This startling statistics throw light on one of the major reasons that children are being held in detention. Poor quality legal advice, in some cases no legal advice, result in badly prepared asylum applications being sent to the UK Border Agency. These asylum applications may not disclose the full facts behind flight to the UK. Additionally, the quality of asylum decisions made by the UK Border Agency often leaves much to be desired: research reports and whistleblowers talking about a culture of disbelief held by immigration officers and the evidence submitted by asylum-seekers and expert witnesses dismissed. All this means that a good solicitor can often challenge an asylum decision and that family can be released from detention.

Ensuring early access to quality legal advice would certainly reduce the numbers of asylum-seeking families held in detention. Campaigners for refugees argue that asylum-seekers should be referred to competent legal advisers at the point when they request asylum. An asylum application should include witness statements and corroborative evidence, rather than be based solely on an oral interview. Solicitors should be reimbursed to provide this initial support in a manner that covers their expenditure. While all this would cost money, it would also reduce costs to the public purse, through a reduction in expensive asylum appeals and the need for detention places.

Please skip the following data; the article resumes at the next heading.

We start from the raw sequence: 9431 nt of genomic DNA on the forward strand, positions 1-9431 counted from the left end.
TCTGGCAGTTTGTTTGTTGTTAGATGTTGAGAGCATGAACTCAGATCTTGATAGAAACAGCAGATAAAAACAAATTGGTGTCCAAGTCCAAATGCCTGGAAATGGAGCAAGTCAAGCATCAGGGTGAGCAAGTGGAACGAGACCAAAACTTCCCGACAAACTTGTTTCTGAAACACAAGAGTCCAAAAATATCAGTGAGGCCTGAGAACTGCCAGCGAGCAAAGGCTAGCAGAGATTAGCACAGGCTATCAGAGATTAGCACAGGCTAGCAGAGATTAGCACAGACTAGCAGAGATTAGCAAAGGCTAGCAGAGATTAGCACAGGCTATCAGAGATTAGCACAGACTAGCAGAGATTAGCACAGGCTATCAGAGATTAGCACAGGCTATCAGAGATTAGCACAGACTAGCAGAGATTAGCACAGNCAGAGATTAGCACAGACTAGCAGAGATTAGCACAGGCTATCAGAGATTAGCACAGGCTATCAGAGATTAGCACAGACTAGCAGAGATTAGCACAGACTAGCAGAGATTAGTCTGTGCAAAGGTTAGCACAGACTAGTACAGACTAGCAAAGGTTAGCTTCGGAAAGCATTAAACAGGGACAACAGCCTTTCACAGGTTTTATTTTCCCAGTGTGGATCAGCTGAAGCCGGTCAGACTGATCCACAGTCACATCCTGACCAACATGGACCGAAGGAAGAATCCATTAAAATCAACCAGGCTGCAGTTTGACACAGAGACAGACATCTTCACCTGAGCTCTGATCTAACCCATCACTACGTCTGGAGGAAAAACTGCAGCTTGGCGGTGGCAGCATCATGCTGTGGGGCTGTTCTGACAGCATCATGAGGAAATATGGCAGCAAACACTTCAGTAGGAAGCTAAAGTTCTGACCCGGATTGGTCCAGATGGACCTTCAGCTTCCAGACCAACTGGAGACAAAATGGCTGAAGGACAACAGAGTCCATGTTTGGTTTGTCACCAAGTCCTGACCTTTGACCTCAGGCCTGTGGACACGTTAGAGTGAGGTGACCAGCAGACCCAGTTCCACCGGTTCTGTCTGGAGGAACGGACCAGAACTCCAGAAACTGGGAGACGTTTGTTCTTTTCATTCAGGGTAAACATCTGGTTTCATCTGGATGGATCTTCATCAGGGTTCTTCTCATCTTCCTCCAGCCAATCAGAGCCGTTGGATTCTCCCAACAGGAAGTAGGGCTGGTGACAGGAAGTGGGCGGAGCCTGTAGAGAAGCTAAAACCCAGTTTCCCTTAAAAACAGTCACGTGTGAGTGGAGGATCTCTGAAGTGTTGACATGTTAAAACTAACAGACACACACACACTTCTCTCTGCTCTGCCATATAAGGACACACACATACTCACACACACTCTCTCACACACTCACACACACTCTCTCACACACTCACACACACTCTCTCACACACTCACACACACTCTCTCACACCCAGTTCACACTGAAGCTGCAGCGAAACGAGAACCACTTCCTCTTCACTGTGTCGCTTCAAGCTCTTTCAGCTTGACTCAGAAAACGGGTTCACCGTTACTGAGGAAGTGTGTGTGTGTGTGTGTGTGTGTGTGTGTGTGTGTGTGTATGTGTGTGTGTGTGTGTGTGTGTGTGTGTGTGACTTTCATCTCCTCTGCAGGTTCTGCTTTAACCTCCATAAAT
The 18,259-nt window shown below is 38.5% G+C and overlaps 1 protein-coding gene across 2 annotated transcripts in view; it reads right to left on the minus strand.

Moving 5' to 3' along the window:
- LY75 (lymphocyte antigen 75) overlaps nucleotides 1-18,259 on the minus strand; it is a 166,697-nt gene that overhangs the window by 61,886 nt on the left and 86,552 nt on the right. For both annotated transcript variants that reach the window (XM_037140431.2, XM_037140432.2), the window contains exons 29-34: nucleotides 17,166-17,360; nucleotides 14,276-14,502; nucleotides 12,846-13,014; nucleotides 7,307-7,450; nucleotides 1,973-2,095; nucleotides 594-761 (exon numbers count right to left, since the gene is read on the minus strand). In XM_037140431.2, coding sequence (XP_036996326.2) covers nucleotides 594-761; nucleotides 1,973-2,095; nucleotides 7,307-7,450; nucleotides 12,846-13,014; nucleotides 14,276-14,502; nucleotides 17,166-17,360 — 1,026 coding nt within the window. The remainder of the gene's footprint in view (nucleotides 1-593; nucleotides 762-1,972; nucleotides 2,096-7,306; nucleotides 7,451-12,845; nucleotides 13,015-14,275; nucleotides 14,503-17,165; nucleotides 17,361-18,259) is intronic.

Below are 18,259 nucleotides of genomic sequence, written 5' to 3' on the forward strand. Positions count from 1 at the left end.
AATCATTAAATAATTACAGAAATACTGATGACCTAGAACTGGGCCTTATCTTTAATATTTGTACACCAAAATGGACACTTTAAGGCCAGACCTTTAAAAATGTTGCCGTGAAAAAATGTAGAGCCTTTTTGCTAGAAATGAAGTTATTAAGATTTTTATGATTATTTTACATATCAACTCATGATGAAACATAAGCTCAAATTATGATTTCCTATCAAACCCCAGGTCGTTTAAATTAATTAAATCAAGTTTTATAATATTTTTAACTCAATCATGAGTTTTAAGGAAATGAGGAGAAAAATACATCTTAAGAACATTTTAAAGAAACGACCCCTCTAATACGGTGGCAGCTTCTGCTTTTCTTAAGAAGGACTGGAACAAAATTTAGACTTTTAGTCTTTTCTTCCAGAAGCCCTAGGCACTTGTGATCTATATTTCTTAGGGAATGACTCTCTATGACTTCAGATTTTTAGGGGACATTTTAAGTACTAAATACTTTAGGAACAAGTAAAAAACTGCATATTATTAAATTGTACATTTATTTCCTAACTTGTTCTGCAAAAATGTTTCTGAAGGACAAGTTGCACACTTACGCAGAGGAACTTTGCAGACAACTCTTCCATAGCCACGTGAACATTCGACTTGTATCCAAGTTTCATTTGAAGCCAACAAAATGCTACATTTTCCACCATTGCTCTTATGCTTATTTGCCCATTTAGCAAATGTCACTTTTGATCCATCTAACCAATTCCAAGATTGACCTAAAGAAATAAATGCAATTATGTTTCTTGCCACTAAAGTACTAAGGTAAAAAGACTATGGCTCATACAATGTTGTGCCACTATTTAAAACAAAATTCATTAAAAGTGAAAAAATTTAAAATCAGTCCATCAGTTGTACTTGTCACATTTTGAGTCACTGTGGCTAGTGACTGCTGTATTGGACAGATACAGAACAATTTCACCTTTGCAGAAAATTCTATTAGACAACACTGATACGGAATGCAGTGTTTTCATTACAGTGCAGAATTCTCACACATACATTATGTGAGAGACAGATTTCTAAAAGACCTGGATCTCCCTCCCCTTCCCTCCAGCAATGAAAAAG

But introducing early access to legal advice is only part of the story. We also need to improve the quality of asylum decisions in the UK. This too, would reduce the numbers of families held in detention then released again. Our present asylum system is adversarial – the asylum-seeker is pitted against the UK Border Agency. It is also prone to politicisation – with governments exerting pressure to reduce asylum numbers and reject asylum applicants. Many commentators, including Iain Duncan’s Smith Centre for Social Justice, now argue that we need an asylum application system that is inquisitorial and independent of government, perhaps mirroring Canada’s asylum determination system. Here asylum-seekers lodge written evidence with the independent Immigration and Refugee Board (IRB), explaining the reason for seeking refugee in Canada. The asylum-seeker then attends an oral hearing that further explores the reasons for seeking asylum in an non-adversarial manner. The IRB also has access to a high quality information base that can be used to check the credibility of an asylum case. Better quality initial decisions reduce appeals and the need for last-minute interventions by solicitors when a family is in detention. In Canada less then 1 per cent of initial decisions were over-turned on appeal in 2007. In the UK, 89 per cent of negative decisions were appealed in the same year and 23 per cent of appeals resulted in initial decisions being over-turned.